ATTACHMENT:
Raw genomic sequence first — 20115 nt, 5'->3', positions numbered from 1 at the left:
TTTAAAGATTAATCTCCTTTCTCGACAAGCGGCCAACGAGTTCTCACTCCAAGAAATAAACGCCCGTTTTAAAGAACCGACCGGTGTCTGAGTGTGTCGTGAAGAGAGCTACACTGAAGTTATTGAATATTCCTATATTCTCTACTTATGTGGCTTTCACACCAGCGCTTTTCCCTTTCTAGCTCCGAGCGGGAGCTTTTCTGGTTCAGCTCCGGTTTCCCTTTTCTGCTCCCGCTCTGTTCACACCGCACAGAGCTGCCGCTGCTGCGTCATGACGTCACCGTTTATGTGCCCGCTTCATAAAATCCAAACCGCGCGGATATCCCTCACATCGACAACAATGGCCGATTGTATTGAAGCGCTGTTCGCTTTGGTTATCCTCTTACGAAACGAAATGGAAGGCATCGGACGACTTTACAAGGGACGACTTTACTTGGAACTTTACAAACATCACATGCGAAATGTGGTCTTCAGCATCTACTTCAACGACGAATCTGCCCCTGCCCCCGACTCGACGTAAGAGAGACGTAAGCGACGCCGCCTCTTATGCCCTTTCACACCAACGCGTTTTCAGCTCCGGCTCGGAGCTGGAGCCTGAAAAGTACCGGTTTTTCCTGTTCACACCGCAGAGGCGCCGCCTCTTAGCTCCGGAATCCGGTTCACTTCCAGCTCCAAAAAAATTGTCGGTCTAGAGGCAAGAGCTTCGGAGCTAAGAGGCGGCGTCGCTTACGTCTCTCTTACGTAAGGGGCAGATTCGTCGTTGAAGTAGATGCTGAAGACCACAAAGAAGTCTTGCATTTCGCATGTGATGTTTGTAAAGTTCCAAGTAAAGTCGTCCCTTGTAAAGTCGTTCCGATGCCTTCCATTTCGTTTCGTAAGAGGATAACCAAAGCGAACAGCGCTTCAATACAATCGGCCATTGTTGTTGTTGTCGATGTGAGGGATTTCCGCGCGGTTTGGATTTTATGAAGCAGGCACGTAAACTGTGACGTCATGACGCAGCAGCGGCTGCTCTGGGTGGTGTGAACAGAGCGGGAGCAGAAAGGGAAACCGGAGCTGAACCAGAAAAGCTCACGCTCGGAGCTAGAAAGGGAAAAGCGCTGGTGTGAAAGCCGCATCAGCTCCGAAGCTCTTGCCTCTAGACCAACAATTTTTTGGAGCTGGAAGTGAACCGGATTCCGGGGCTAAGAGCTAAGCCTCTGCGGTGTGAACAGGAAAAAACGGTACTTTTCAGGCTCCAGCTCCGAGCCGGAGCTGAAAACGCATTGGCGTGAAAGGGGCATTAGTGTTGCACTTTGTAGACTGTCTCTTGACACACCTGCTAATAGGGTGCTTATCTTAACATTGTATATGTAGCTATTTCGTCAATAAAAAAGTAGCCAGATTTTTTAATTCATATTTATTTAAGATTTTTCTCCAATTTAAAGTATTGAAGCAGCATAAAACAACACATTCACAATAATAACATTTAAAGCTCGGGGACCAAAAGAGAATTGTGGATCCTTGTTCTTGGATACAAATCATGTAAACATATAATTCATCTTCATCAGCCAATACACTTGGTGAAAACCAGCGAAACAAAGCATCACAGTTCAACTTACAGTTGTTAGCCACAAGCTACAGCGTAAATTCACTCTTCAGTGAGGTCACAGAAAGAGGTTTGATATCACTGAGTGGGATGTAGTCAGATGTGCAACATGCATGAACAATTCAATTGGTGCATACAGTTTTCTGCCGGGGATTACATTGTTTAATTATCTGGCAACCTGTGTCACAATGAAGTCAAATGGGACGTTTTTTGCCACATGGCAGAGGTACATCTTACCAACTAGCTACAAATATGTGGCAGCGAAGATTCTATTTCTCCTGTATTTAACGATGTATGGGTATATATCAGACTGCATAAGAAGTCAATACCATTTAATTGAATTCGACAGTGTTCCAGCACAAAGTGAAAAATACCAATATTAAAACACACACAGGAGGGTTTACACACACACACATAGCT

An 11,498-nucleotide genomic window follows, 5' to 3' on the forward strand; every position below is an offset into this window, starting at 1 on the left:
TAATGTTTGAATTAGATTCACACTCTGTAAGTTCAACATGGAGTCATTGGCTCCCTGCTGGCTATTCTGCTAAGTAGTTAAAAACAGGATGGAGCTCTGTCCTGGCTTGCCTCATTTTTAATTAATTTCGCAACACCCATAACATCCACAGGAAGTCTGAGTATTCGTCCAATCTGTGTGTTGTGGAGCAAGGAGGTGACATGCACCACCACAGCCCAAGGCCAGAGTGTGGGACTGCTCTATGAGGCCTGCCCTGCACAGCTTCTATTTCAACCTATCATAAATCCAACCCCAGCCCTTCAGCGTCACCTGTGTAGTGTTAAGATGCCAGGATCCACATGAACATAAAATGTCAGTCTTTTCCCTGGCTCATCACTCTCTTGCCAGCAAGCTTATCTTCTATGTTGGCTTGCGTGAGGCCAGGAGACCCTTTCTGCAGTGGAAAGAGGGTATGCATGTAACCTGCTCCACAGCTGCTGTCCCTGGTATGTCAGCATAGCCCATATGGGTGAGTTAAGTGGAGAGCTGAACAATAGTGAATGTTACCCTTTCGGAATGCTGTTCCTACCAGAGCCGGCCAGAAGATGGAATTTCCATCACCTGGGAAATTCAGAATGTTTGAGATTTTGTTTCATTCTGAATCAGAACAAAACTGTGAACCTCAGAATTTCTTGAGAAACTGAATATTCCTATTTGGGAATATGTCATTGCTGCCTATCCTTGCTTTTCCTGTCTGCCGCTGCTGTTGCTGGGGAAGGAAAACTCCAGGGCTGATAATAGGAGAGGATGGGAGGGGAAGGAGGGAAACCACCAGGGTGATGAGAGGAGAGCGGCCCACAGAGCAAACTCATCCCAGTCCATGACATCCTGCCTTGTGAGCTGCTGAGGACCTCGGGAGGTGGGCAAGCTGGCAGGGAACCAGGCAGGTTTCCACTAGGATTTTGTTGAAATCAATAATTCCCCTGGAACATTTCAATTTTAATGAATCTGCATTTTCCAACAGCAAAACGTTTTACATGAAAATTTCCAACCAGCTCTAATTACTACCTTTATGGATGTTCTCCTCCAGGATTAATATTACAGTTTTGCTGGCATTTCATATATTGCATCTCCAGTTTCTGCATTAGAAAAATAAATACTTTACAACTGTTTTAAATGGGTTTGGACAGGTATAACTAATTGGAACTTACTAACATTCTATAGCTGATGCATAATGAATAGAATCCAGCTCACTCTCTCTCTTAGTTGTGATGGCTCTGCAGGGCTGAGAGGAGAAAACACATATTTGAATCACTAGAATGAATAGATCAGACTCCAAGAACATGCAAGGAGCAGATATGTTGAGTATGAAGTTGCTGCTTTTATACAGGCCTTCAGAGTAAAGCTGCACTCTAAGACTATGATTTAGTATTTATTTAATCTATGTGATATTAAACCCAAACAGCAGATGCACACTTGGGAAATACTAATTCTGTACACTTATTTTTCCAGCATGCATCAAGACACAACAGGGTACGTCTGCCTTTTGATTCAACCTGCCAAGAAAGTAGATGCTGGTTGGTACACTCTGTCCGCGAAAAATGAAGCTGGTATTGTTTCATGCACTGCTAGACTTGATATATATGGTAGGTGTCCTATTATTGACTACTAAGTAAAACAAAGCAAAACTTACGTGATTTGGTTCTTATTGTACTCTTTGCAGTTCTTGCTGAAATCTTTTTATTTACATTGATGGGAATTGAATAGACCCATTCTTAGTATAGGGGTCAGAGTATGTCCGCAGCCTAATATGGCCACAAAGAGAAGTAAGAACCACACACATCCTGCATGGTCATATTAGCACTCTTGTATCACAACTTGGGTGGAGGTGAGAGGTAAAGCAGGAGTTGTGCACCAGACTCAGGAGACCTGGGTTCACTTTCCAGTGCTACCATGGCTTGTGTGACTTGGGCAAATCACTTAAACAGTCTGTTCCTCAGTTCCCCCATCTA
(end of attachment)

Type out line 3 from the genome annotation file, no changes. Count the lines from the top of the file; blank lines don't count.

An 11,498-nucleotide genomic window follows, 5' to 3' on the forward strand; every position below is an offset into this window, starting at 1 on the left: